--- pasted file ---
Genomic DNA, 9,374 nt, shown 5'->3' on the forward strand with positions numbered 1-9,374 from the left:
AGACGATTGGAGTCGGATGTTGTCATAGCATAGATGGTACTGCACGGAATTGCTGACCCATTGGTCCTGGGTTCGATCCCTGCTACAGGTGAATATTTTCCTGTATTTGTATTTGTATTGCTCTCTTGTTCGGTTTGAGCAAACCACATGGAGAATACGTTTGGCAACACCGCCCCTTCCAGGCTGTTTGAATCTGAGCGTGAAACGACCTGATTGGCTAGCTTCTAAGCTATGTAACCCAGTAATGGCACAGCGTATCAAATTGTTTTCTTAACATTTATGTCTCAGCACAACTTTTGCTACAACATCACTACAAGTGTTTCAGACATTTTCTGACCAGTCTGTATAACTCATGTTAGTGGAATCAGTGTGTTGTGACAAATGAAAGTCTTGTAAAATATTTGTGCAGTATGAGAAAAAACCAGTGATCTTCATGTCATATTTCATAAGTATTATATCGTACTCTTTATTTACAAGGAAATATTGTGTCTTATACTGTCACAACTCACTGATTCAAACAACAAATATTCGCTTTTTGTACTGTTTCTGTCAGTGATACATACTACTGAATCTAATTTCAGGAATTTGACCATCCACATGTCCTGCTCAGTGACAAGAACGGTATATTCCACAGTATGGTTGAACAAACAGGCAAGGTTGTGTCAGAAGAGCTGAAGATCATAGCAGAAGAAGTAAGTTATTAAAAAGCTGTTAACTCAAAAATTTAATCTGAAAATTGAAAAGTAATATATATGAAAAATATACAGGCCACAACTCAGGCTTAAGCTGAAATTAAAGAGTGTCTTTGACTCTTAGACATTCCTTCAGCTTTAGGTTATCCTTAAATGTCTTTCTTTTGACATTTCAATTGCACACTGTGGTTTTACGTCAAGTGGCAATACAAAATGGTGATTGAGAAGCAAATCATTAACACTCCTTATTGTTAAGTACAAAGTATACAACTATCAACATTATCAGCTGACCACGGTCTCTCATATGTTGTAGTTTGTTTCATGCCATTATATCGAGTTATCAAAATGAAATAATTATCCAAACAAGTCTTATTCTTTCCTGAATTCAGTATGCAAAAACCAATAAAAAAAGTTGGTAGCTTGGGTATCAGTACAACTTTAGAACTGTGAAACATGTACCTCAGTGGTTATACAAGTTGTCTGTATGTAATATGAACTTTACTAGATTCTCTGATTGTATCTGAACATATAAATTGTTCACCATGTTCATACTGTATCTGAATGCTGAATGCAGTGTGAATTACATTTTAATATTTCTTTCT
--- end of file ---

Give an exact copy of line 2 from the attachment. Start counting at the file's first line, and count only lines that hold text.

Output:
AGACGATTGGAGTCGGATGTTGTCATAGCATAGATGGTACTGCACGGAATTGCTGACCCATTGGTCCTGGGTTCGATCCCTGCTACAGGTGAATATTTTCCTGTATTTGTATTTGTATTGCTCTCTTGTTCGGTTTGAGCAAACCACATGGAGAATACGTTTGGCAACACCGCCCCTTCCAGGCTGTTTGAATCTGAGCGTGAAACGACCTGATTGGCTAGCTTCTAAGCTATGTAACCCAGTAATGGCACAGCGTATCAAATTGTTTTCTTAACATTTATGTCTCAGCACAACTTTTGCTACAACATCACTACAAGTGTTTCAGACATTTTCTGACCAGTCTGTATAACTCATGTTAGTGGAATCAGTGTGTTGTGACAAATGAAAGTCTTGTAAAATATTTGTGCAGTATGAGAAAAAACCAGTGATCTTCATGTCATATTTCATAAGTATTATATCGTACTCTTTATTTACAAGGAAATATTGTGTCTTATACTGTCACAACTCACTGATTCAAACAACAAATATTCGCTTTTTGTACTGTTTCTGTCAGTGATACATACTACTGAATCTAATTTCAGGAATTTGACCATCCACATGTCCTGCTCAGTGACAAGAACGGTATATTCCACAGTATGGTTGAACAAACAGGCAAGGTTGTGTCAGAAGAGCTGAAGATCATAGCAGAAGAAGTAAGTTATTAAAAAGCTGTTAACTCAAAAATTTAATCTGAAAATTGAAAAGTAATATATATGAAAAATATACAGGCCACAACTCAGGCTTAAGCTGAAATTAAAGAGTGTCTTTGACTCTTAGACATTCCTTCAGCTTTAGGTTATCCTTAAATGTCTTTCTTTTGACATTTCAATTGCACACTGTGGTTTTACGTCAAGTGGCAATACAAAATGGTGATTGAGAAGCAAATCATTAACACTCCTTATTGTTAAGTACAAAGTATACAACTATCAACATTATCAGCTGACCACGGTCTCTCATATGTTGTAGTTTGTTTCATGCCATTATATCGAGTTATCAAAATGAAATAATTATCCAAACAAGTCTTATTCTTTCCTGAATTCAGTATGCAAAAACCAATAAAAAAAGTTGGTAGCTTGGGTATCAGTACAACTTTAGAACTGTGAAACATGTACCTCAGTGGTTATACAAGTTGTCTGTATGTAATATGAACTTTACTAGATTCTCTGATTGTATCTGAACATATAAATTGTTCACCATGTTCATACTGTATCTGAATGCTGAATGCAGTGTGAATTACATTTTAATATTTCTTTCT